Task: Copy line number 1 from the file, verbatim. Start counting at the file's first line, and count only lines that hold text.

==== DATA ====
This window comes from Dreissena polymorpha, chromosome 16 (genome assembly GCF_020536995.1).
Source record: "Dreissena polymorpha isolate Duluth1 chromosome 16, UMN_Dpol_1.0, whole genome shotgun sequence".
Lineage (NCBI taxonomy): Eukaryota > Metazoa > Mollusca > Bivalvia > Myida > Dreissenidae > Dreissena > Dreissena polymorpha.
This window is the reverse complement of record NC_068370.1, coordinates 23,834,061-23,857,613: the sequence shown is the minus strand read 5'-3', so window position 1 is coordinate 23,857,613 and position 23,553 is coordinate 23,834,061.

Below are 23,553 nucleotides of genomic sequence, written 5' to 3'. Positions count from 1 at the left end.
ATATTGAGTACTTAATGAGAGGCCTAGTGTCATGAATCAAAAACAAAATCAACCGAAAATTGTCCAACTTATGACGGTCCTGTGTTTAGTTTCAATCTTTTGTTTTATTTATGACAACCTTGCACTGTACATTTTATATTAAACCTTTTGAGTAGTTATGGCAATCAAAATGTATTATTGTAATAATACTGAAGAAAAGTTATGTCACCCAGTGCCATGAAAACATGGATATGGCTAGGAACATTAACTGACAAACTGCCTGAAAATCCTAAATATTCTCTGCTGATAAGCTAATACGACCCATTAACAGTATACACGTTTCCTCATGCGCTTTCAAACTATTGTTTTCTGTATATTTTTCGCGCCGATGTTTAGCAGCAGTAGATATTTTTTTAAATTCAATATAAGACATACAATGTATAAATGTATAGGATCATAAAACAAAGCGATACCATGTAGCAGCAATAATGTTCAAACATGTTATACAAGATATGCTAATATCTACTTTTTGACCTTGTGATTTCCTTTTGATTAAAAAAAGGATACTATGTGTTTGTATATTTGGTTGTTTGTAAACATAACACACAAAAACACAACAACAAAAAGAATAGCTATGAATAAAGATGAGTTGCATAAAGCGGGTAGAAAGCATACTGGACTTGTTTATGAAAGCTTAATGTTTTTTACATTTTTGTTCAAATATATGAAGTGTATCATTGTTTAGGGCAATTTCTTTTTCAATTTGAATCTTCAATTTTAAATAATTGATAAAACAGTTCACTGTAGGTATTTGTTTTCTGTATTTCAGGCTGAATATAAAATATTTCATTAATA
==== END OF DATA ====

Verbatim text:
This window comes from Dreissena polymorpha, chromosome 16 (genome assembly GCF_020536995.1).